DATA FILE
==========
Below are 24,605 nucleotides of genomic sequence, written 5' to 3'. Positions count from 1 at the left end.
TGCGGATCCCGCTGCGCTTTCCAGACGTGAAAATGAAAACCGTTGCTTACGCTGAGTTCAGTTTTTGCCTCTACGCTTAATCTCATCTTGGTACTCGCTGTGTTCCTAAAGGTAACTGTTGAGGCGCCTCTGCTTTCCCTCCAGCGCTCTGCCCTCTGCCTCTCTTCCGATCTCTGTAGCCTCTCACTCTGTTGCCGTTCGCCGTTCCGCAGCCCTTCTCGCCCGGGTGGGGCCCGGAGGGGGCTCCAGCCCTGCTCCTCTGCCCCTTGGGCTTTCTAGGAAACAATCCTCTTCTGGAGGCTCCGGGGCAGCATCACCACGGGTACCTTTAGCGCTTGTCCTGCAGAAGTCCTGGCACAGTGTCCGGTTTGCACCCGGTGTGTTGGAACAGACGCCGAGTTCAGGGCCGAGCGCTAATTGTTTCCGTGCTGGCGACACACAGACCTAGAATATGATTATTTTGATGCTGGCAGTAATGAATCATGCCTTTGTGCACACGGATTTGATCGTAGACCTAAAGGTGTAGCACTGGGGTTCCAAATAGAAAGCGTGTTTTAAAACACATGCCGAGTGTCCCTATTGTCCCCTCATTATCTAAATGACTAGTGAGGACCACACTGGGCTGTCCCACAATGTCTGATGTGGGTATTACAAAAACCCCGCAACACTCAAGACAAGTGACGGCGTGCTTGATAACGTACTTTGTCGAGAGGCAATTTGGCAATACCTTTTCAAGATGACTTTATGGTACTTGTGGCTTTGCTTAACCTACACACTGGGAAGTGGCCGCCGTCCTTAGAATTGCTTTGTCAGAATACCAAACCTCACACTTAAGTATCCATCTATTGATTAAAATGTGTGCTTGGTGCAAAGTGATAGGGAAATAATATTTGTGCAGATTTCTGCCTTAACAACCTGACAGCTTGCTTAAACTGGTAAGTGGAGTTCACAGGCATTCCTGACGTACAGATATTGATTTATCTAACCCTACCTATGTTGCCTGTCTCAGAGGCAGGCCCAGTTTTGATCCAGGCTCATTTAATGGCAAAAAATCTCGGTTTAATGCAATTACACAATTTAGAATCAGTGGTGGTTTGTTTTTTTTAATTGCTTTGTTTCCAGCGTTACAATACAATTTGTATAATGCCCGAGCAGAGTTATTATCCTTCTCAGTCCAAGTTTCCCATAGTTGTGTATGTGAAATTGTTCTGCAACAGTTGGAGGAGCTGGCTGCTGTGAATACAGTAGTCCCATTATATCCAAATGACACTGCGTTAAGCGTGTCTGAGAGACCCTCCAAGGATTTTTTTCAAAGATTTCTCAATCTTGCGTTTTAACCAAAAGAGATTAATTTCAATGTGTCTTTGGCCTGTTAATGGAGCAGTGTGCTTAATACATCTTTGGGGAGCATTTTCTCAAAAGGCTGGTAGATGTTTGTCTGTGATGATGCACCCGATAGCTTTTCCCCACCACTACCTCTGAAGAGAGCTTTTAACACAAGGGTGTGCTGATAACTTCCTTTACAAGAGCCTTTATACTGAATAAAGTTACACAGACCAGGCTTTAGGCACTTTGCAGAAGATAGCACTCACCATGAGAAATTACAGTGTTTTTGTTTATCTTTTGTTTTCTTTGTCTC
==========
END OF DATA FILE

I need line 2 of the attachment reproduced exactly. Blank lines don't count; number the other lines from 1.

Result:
TGCGGATCCCGCTGCGCTTTCCAGACGTGAAAATGAAAACCGTTGCTTACGCTGAGTTCAGTTTTTGCCTCTACGCTTAATCTCATCTTGGTACTCGCTGTGTTCCTAAAGGTAACTGTTGAGGCGCCTCTGCTTTCCCTCCAGCGCTCTGCCCTCTGCCTCTCTTCCGATCTCTGTAGCCTCTCACTCTGTTGCCGTTCGCCGTTCCGCAGCCCTTCTCGCCCGGGTGGGGCCCGGAGGGGGCTCCAGCCCTGCTCCTCTGCCCCTTGGGCTTTCTAGGAAACAATCCTCTTCTGGAGGCTCCGGGGCAGCATCACCACGGGTACCTTTAGCGCTTGTCCTGCAGAAGTCCTGGCACAGTGTCCGGTTTGCACCCGGTGTGTTGGAACAGACGCCGAGTTCAGGGCCGAGCGCTAATTGTTTCCGTGCTGGCGACACACAGACCTAGAATATGATTATTTTGATGCTGGCAGTAATGAATCATGCCTTTGTGCACACGGATTTGATCGTAGACCTAAAGGTGTAGCACTGGGGTTCCAAATAGAAAGCGTGTTTTAAAACACATGCCGAGTGTCCCTATTGTCCCCTCATTATCTAAATGACTAGTGAGGACCACACTGGGCTGTCCCACAATGTCTGATGTGGGTATTACAAAAACCCCGCAACACTCAAGACAAGTGACGGCGTGCTTGATAACGTACTTTGTCGAGAGGCAATTTGGCAATACCTTTTCAAGATGACTTTATGGTACTTGTGGCTTTGCTTAACCTACACACTGGGAAGTGGCCGCCGTCCTTAGAATTGCTTTGTCAGAATACCAAACCTCACACTTAAGTATCCATCTATTGATTAAAATGTGTGCTTGGTGCAAAGTGATAGGGAAATAATATTTGTGCAGATTTCTGCCTTAACAACCTGACAGCTTGCTTAAACTGGTAAGTGGAGTTCACAGGCATTCCTGACGTACAGATATTGATTTATCTAACCCTACCTATGTTGCCTGTCTCAGAGGCAGGCCCAGTTTTGATCCAGGCTCATTTAATGGCAAAAAATCTCGGTTTAATGCAATTACACAATTTAGAATCAGTGGTGGTTTGTTTTTTTTAATTGCTTTGTTTCCAGCGTTACAATACAATTTGTATAATGCCCGAGCAGAGTTATTATCCTTCTCAGTCCAAGTTTCCCATAGTTGTGTATGTGAAATTGTTCTGCAACAGTTGGAGGAGCTGGCTGCTGTGAATACAGTAGTCCCATTATATCCAAATGACACTGCGTTAAGCGTGTCTGAGAGACCCTCCAAGGATTTTTTTCAAAGATTTCTCAATCTTGCGTTTTAACCAAAAGAGATTAATTTCAATGTGTCTTTGGCCTGTTAATGGAGCAGTGTGCTTAATACATCTTTGGGGAGCATTTTCTCAAAAGGCTGGTAGATGTTTGTCTGTGATGATGCACCCGATAGCTTTTCCCCACCACTACCTCTGAAGAGAGCTTTTAACACAAGGGTGTGCTGATAACTTCCTTTACAAGAGCCTTTATACTGAATAAAGTTACACAGACCAGGCTTTAGGCACTTTGCAGAAGATAGCACTCACCATGAGAAATTACAGTGTTTTTGTTTATCTTTTGTTTTCTTTGTCTC